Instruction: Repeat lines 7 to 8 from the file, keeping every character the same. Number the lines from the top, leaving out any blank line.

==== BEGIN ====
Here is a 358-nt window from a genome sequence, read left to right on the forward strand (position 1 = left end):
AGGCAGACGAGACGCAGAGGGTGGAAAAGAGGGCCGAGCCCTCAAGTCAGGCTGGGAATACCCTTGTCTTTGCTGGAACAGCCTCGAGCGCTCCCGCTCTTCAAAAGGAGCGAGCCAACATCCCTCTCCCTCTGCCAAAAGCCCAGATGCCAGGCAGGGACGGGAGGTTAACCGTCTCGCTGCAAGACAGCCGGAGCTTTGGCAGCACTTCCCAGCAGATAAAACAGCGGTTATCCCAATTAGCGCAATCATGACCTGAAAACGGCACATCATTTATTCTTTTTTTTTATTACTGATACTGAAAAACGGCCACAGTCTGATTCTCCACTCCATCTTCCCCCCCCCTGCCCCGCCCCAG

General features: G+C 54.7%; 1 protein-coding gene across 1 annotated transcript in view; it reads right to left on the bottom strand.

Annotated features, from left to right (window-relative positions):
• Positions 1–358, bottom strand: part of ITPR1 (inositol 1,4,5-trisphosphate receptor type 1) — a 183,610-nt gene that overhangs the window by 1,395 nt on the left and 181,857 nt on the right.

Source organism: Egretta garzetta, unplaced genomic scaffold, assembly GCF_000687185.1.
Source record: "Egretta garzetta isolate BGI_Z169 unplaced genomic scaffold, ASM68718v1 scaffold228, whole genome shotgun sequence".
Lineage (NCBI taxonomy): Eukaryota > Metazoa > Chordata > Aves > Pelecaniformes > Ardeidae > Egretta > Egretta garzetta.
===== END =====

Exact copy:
Source record: "Egretta garzetta isolate BGI_Z169 unplaced genomic scaffold, ASM68718v1 scaffold228, whole genome shotgun sequence".
Lineage (NCBI taxonomy): Eukaryota > Metazoa > Chordata > Aves > Pelecaniformes > Ardeidae > Egretta > Egretta garzetta.